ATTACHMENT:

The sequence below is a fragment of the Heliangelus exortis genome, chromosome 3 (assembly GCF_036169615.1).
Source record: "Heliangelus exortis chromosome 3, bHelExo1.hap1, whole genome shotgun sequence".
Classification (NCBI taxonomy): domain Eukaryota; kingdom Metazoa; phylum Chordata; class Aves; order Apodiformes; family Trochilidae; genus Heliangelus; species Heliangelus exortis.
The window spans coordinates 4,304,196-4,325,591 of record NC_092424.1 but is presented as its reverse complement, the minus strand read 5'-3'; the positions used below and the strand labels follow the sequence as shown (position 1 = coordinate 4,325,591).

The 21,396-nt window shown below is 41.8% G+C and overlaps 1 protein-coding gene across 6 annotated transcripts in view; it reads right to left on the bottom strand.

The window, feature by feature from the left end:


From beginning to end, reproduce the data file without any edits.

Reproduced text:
The sequence below is a fragment of the Heliangelus exortis genome, chromosome 3 (assembly GCF_036169615.1).
Source record: "Heliangelus exortis chromosome 3, bHelExo1.hap1, whole genome shotgun sequence".
Classification (NCBI taxonomy): domain Eukaryota; kingdom Metazoa; phylum Chordata; class Aves; order Apodiformes; family Trochilidae; genus Heliangelus; species Heliangelus exortis.
The window spans coordinates 4,304,196-4,325,591 of record NC_092424.1 but is presented as its reverse complement, the minus strand read 5'-3'; the positions used below and the strand labels follow the sequence as shown (position 1 = coordinate 4,325,591).

The 21,396-nt window shown below is 41.8% G+C and overlaps 1 protein-coding gene across 6 annotated transcripts in view; it reads right to left on the bottom strand.

The window, feature by feature from the left end: